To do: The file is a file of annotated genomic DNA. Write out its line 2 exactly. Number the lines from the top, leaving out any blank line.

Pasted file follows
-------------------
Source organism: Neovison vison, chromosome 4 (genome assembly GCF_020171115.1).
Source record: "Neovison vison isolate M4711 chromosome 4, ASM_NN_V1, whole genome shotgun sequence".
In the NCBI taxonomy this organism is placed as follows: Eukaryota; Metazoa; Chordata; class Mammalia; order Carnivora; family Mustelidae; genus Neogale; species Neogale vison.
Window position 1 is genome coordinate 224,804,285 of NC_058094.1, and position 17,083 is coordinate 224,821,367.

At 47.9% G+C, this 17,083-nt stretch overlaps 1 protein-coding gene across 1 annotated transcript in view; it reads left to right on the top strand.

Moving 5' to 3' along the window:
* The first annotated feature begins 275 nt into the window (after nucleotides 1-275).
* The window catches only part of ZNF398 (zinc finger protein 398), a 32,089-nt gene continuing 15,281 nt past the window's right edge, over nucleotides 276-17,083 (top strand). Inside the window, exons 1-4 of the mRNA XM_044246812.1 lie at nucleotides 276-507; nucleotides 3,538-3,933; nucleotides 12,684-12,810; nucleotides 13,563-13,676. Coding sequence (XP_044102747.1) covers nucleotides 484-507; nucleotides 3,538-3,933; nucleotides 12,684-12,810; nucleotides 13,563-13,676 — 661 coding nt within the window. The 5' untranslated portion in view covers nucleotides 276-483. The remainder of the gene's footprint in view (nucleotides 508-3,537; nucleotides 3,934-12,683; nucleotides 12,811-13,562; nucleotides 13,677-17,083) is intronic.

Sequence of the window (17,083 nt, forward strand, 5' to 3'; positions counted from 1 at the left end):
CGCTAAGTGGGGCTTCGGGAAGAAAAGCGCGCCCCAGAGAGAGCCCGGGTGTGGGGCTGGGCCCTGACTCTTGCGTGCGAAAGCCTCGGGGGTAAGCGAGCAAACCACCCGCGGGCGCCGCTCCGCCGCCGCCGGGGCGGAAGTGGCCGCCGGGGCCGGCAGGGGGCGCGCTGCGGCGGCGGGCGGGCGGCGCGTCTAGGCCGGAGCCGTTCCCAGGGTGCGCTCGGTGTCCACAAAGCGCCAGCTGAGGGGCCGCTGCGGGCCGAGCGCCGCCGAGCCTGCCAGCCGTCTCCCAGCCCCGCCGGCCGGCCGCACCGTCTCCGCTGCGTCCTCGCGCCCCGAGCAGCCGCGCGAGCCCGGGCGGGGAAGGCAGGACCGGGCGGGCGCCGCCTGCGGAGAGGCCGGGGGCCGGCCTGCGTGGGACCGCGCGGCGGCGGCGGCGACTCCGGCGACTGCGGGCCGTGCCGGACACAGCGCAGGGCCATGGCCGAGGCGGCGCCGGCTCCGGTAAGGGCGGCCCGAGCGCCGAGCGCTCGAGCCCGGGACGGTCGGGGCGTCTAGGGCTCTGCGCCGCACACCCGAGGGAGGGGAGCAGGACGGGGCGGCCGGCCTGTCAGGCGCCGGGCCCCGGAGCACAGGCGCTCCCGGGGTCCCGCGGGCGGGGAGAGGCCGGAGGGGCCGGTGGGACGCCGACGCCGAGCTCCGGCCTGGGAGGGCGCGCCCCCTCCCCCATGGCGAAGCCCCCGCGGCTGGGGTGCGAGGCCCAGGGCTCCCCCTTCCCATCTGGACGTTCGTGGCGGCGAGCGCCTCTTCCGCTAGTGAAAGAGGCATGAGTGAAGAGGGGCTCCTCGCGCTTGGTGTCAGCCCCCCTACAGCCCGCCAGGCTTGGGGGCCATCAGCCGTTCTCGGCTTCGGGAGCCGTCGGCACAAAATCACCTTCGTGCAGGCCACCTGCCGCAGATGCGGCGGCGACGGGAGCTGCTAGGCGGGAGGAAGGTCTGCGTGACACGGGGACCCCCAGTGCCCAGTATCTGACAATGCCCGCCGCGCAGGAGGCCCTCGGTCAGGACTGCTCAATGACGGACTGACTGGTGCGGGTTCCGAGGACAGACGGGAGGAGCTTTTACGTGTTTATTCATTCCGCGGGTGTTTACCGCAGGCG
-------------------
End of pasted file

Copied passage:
Source record: "Neovison vison isolate M4711 chromosome 4, ASM_NN_V1, whole genome shotgun sequence".